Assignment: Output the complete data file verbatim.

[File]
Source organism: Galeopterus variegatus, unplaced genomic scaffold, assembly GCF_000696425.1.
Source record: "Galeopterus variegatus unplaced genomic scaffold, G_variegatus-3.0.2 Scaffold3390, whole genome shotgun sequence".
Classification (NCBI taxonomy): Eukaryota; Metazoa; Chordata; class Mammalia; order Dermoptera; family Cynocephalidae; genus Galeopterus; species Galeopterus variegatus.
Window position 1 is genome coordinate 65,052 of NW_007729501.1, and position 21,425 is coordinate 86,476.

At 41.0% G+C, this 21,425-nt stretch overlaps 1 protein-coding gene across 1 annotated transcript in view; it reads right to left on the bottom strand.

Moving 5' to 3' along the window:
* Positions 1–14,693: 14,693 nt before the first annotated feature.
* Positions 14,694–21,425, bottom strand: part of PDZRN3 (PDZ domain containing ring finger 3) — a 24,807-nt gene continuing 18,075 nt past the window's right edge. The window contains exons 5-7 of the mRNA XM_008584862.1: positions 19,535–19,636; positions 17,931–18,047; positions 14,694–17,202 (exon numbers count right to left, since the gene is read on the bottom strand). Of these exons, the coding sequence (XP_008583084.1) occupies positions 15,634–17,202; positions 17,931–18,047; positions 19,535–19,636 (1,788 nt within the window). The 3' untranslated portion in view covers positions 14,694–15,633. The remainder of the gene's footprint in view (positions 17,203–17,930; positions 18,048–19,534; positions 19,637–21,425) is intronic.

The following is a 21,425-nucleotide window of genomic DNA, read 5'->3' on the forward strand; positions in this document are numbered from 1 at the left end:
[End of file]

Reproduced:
Source organism: Galeopterus variegatus, unplaced genomic scaffold, assembly GCF_000696425.1.
Source record: "Galeopterus variegatus unplaced genomic scaffold, G_variegatus-3.0.2 Scaffold3390, whole genome shotgun sequence".
Classification (NCBI taxonomy): Eukaryota; Metazoa; Chordata; class Mammalia; order Dermoptera; family Cynocephalidae; genus Galeopterus; species Galeopterus variegatus.
Window position 1 is genome coordinate 65,052 of NW_007729501.1, and position 21,425 is coordinate 86,476.

At 41.0% G+C, this 21,425-nt stretch overlaps 1 protein-coding gene across 1 annotated transcript in view; it reads right to left on the bottom strand.

Moving 5' to 3' along the window:
* Positions 1–14,693: 14,693 nt before the first annotated feature.
* Positions 14,694–21,425, bottom strand: part of PDZRN3 (PDZ domain containing ring finger 3) — a 24,807-nt gene continuing 18,075 nt past the window's right edge. The window contains exons 5-7 of the mRNA XM_008584862.1: positions 19,535–19,636; positions 17,931–18,047; positions 14,694–17,202 (exon numbers count right to left, since the gene is read on the bottom strand). Of these exons, the coding sequence (XP_008583084.1) occupies positions 15,634–17,202; positions 17,931–18,047; positions 19,535–19,636 (1,788 nt within the window). The 3' untranslated portion in view covers positions 14,694–15,633. The remainder of the gene's footprint in view (positions 17,203–17,930; positions 18,048–19,534; positions 19,637–21,425) is intronic.

The following is a 21,425-nucleotide window of genomic DNA, read 5'->3' on the forward strand; positions in this document are numbered from 1 at the left end: